Sections within this essay:Background
Unauthorized Computer Access
Types of Unauthorized Access
Illegally Obtaining Information
Affecting U.S. Government Computers
Intent to Defraud
Additional Penalties and Legal Recourse
Damaging Communications Lines, Stations, or Systems
Interception and Disclosure of wire, Oral, or Electronic Communications
Unlawful Access to Stored Communications
Pornography and Sexual Predators
State Laws and Policing
Business Software Alliance (BSA)
Federal Bureau of Investigation
Federal Trade Commission
National Infrastructure Protection Center
Internet crime is among the newest and most constantly evolving areas of American law. Although the Internet itself is more than three decades old, greater public usage began in the late 1980s with widespread adoption only following in the 1990s. During that decade the Net was transformed from its modest military and academic roots into a global economic tool, used daily by over 100 million Americans and generating upwards of $100 billion in domestic revenue annually. But as many aspects of business, social, political, and cultural life moved online, so did crime, creating new challenges for lawmakers and law enforcement.
Crime on the Net takes both old and new forms. The medium has facilitated such traditional offenses as fraud and child pornography. But it has also given rise to unique technological crimes, such as electronic intrusion in the form of hacking and computer viruses. High-speed Internet accounts helped fuel a proliferation of copyright infringement in software, music, and movie piracy. National security is also threatened by the Internet's potential usefulness for terrorism. Taken together, these crimes have earned a new name: when FBI Director Louis J. Freeh addressed the U.S. Senate in 2000, he used the widely-accepted term "cybercrime."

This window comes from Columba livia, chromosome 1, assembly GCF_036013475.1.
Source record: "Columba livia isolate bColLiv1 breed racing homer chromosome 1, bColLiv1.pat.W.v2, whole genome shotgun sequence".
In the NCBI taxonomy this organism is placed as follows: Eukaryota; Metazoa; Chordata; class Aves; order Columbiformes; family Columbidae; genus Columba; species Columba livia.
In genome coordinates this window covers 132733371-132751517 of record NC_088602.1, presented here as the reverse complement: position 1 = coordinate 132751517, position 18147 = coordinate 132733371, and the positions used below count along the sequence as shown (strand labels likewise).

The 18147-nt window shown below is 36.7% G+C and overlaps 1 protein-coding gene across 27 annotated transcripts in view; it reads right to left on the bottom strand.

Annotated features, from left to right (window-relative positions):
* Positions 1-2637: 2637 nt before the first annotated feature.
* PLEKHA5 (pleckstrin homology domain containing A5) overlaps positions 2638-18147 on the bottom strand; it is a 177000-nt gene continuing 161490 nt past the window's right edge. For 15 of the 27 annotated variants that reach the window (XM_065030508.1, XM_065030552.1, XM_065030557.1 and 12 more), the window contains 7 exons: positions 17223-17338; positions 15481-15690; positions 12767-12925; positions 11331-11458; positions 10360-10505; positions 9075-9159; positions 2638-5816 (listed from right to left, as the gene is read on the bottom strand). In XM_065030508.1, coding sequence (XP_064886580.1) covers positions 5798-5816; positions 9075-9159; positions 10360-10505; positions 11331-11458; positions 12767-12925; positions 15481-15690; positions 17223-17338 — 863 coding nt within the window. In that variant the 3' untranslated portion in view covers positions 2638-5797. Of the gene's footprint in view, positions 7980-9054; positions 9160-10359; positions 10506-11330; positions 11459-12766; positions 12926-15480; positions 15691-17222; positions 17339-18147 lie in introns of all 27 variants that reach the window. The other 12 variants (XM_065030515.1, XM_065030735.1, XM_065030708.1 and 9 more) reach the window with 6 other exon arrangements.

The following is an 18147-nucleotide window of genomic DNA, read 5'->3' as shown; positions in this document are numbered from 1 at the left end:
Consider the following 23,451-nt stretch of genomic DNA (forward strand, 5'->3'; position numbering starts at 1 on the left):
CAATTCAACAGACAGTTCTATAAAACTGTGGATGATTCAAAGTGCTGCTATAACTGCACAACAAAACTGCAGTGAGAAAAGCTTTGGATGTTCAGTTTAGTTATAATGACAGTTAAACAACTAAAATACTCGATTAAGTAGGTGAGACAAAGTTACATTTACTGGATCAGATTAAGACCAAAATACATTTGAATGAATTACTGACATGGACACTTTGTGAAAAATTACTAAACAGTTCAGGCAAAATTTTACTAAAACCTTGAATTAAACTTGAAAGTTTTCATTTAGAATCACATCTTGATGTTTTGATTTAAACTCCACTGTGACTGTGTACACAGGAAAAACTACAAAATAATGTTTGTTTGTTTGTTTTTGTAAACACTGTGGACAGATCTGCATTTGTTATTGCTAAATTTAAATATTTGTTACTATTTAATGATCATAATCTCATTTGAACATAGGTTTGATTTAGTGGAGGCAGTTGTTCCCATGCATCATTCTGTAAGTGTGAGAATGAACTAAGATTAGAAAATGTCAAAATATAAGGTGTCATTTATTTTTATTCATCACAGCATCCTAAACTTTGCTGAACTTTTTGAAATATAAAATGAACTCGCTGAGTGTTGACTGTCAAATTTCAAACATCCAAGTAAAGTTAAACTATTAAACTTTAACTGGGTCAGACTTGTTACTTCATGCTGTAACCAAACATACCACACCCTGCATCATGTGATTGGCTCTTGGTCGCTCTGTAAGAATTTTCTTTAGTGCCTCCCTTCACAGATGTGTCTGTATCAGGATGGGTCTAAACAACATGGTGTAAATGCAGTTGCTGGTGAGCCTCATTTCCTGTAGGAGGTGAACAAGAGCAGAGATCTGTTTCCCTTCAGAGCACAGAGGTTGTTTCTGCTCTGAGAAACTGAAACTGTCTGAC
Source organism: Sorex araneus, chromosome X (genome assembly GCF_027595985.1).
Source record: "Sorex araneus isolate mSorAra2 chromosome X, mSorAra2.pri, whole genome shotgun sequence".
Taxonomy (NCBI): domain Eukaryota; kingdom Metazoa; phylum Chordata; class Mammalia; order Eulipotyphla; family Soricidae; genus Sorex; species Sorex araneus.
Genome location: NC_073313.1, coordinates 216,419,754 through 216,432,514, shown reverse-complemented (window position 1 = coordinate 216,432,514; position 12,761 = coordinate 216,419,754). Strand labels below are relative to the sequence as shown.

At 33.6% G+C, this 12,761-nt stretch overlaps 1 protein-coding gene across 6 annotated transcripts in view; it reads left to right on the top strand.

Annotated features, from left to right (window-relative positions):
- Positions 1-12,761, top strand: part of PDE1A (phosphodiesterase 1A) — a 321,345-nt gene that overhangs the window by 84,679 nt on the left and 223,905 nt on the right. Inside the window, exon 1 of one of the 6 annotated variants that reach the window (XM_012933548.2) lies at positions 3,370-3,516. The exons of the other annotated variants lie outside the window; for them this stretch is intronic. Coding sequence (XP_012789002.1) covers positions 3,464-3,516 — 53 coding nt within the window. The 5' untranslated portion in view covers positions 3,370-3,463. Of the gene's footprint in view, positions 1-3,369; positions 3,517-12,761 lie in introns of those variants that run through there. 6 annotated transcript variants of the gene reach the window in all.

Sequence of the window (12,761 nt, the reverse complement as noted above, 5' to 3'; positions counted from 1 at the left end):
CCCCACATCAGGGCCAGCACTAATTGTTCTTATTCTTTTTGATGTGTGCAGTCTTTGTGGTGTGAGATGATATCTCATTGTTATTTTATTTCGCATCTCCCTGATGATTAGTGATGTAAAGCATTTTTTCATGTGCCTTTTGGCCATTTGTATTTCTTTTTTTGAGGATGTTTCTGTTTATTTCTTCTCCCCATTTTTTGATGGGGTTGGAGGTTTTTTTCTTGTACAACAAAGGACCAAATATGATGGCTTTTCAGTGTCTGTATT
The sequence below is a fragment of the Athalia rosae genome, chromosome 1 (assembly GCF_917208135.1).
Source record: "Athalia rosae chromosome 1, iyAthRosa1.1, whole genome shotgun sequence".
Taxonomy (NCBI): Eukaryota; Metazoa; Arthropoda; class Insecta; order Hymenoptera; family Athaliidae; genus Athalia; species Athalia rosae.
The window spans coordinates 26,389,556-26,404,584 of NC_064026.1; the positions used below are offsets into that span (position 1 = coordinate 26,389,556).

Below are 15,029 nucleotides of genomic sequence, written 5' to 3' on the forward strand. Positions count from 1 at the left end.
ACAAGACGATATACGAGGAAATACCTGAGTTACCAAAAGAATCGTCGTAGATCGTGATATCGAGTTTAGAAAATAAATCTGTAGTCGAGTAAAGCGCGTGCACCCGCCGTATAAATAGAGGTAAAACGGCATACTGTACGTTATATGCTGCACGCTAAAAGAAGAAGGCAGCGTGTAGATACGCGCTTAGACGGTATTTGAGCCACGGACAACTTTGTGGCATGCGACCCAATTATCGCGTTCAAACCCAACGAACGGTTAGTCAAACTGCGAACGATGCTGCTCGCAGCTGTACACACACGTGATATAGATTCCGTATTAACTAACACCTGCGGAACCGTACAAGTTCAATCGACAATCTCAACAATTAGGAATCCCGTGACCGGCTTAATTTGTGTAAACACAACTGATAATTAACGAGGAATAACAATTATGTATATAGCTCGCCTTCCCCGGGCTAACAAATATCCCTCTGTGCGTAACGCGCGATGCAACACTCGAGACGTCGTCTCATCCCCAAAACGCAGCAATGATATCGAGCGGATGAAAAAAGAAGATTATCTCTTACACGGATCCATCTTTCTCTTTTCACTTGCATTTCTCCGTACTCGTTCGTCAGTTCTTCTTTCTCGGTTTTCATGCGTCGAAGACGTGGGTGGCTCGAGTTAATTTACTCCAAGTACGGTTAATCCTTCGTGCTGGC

Lawmakers have scrambled to keep up with cybercrime. The skyrocketing growth of Internet usage and the rapid advance of technology quickly revealed the inadequacy of existing laws, particularly those drafted to fight computer crime in the mid-1980s. In the 1990s, headlines frequently announced high-profile cyber crimes such as the estimated $80 million in damages caused by the nationwide outbreak of the computer virus Melissa in 1999, unauthorized intrusion into military computer systems, and brazen hacker attacks that ranged from denying service to major corporate websites to defacing U.S. government websites of the CIA, FBI, and others. Simultaneously, the computer software industry announced massive losses due to piracy, $12 billion in 1999 alone, according to the Washington-based Business Software Association (BSA), the leading U.S. software industry watchdog. Regarding these concerns, Congress acted repeatedly. Its legislative response ranges from provisions governing hacking, viruses, and denial of service attacks to fraud, obscenity, copyright infringement, and terrorism.